component of PDGF and netrin-1 signaling path-
ways. Lpd is a substrate of Abl kinases, and
c-AblcooperateswithLpdin anEna/VASP-dependent manner
during the PDGF-induced dorsal ruffle response and axonal
morphogenesis. Lpd’s interaction with Ena/VASP proteins is
positively regulated by Abl kinases. We propose that Lpd
is the hitherto unknown intermediary between Abl and Ena/
VASP. Our data donot support the suggested negative regula-
tory role of Abl for Ena, and we propose an alternative hypoth-
esis that Abl kinases, via Lpd, positively regulate Ena/VASP
Molecular Biology, Plasmids, and Reagents
See Supplemental Experimental Procedures.
NIH 3T3 (ATCC), HEK293FT (Invitrogen), and Abl2/2Arg2/2MEFs (a kind gift
from T. Koleske, Yale) were cultured in Dulbecco’s modified Eagle’s
medium, penicillin, streptomycin, 10% fetal bovine serum, or calf serum
(NIH 3T3) and transfected with Lipofectamine 2000 (Invitrogen). NIH 3T3
cells were serum starved (18 hr) before stimulation with 30 or 50 ng/ml
PDGF. pK1-YFP-c-Abl and pCL-Eco were cotransfected in HEK293FT to
generate retroviruses to transduce Abl2/2Arg2/2MEFs, and YFP-positive
cells were selected by fluorescence-activated cell sorting. See Supple-
mental Experimental Procedures for immunofluorescence analysis and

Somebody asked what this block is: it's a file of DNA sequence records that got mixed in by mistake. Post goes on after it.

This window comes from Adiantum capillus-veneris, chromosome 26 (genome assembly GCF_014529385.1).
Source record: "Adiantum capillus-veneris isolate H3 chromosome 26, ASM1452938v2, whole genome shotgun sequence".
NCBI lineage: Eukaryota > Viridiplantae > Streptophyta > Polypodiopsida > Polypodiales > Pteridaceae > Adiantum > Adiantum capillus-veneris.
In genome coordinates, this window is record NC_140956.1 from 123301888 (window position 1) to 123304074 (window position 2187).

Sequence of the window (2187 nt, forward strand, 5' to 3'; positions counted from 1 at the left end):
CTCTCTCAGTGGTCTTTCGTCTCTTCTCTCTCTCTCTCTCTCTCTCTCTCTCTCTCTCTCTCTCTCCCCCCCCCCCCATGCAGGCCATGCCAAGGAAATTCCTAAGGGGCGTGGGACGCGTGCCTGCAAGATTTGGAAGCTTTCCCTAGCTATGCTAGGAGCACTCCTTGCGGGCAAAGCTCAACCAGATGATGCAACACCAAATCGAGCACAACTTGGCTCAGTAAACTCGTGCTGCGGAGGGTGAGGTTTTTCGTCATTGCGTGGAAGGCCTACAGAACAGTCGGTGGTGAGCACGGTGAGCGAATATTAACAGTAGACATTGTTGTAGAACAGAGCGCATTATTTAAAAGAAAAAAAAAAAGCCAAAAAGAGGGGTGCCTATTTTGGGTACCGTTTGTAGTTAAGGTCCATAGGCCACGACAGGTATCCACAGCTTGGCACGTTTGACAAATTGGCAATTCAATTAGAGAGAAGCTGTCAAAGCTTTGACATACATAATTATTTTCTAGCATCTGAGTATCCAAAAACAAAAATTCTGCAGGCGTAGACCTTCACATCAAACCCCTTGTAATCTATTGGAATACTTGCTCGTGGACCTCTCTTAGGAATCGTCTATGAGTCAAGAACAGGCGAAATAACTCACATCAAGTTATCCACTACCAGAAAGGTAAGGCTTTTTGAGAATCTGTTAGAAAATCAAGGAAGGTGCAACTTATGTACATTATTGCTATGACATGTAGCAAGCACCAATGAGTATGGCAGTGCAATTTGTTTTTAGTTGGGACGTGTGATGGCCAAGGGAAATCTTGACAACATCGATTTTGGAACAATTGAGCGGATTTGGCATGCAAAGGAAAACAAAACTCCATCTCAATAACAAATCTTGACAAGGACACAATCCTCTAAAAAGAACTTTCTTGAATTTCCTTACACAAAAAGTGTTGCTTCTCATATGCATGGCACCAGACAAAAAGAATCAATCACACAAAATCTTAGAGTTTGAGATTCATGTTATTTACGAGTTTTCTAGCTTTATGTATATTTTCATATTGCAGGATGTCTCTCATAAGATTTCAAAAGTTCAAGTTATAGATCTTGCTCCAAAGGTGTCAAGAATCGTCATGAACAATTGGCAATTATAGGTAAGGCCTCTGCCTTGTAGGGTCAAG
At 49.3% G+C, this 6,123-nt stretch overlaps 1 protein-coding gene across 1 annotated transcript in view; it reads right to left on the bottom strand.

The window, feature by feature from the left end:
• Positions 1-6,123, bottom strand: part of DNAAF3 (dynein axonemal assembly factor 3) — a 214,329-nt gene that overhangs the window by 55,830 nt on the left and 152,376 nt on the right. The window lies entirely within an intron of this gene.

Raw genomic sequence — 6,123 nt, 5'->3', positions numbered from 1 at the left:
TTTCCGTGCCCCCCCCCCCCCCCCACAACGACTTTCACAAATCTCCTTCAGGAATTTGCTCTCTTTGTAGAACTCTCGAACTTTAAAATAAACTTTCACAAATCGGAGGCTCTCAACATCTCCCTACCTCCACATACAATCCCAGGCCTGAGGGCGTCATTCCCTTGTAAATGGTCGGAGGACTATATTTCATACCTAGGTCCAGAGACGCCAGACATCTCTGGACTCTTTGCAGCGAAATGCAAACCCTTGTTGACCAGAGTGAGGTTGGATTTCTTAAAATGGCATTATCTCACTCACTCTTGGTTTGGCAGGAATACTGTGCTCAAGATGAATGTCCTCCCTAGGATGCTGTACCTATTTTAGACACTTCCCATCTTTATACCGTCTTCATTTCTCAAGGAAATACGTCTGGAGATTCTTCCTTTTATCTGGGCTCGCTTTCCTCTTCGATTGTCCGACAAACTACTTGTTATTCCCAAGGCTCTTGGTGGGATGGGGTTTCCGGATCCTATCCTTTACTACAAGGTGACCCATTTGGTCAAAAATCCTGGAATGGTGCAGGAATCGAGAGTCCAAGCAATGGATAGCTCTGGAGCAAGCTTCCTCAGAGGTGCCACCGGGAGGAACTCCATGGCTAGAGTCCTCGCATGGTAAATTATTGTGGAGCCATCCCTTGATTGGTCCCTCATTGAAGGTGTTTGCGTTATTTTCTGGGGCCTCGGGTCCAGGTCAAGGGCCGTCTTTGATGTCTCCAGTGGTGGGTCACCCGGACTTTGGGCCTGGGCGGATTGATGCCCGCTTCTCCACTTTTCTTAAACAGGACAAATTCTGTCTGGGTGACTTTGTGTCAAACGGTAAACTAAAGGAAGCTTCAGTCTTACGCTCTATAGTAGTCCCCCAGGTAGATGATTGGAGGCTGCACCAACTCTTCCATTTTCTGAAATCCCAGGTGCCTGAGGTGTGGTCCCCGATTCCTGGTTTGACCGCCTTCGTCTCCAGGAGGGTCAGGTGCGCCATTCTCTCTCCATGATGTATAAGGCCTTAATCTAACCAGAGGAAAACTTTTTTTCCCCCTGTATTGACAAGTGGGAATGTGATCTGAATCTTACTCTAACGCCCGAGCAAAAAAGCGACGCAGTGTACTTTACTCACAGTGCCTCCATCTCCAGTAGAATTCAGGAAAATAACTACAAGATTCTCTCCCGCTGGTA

Abl Positively Regulates Lpd-Ena/VASP Interaction
Immunoprecipitations and Western Blotting
Primary cortical neurons were cultured for 36 hr before incubation with
S-transferase (GST) buffer (50 mM Tris-HCL, pH 7.4, 200 mM NaCl, 1%
NP-40, 2 mM MgCl2, 10% glycerol, NaF + Na3VO4, complete mini tablets
without EDTA, Roche). Precleared lysate was incubated with glutathione
beads (Amersham) or with primary antibody or control IgG followed by
protein A beads (Pierce) and was washed with GST buffer. Western blotting
was performed as described .
Peptide Array Assay
Custom-made immobilized peptide arrays (CR-UK) were incubated over-
night at room temperature in kinase buffer (50 mM Tris-Hcl, 10 mM MgCl2,
1mMEGTA, 2mMDTT,0.01% Brij 35) with 0.2 mg/ml bovine serum albumin
(BSA) and 10 mM NaCl, were blocked for 45 min at 30?C in kinase buffer
with 1 mg/ml BSA and 100 mM NaCl, and were incubated with kinase buffer
+ 0.2 mg/ml BSA + 120 units Abl kinase (NEB) + 24 mCi g-32P-ATP for 2 hr at
30?C. Washed membranes (10 3 15 min 1 M NaCl, 3 3 5 min H2O, 3 3 5 min
H3P04, 3 3 5 min H2O, 2 3 2 min ethanol) were dried and analyzed with
a Phosphorimager Typhoon 9200 (Amersham).
Supplemental Information includes SupplementalExperimentalProcedures
We thank F. Gertler (Massachusetts Institute of Technology) for Ena/VASP
plasmids and antibodies; T. Koleske (Yale) for the Abl2/2Arg2/2MEFs,
STI571, and Abl/Arg plasmids; and B. Eickholt, A. Jandke, and J. Leslie
(King’s College London) for critical reading of the manuscript. Special
thanks to E. Meijering for developing NeuronJ. M.M. is supported by a
Medical Research Council studentship. C.N. is supported by a European
Molecular Biology Organization long-term fellowship. A.V. is supported by
a Biotechnology and Biological Sciences Research Council grant to M.K.
(BB/G00319X/1). M.M., A.V., C.N., and M.K. are supported by funds from
a Wellcome Trust University Award (077429/Z/05/Z) to M.K.
Received: July 13, 2009
Revised: March 17, 2010
Accepted: March 17, 2010
Published online: April 22, 2010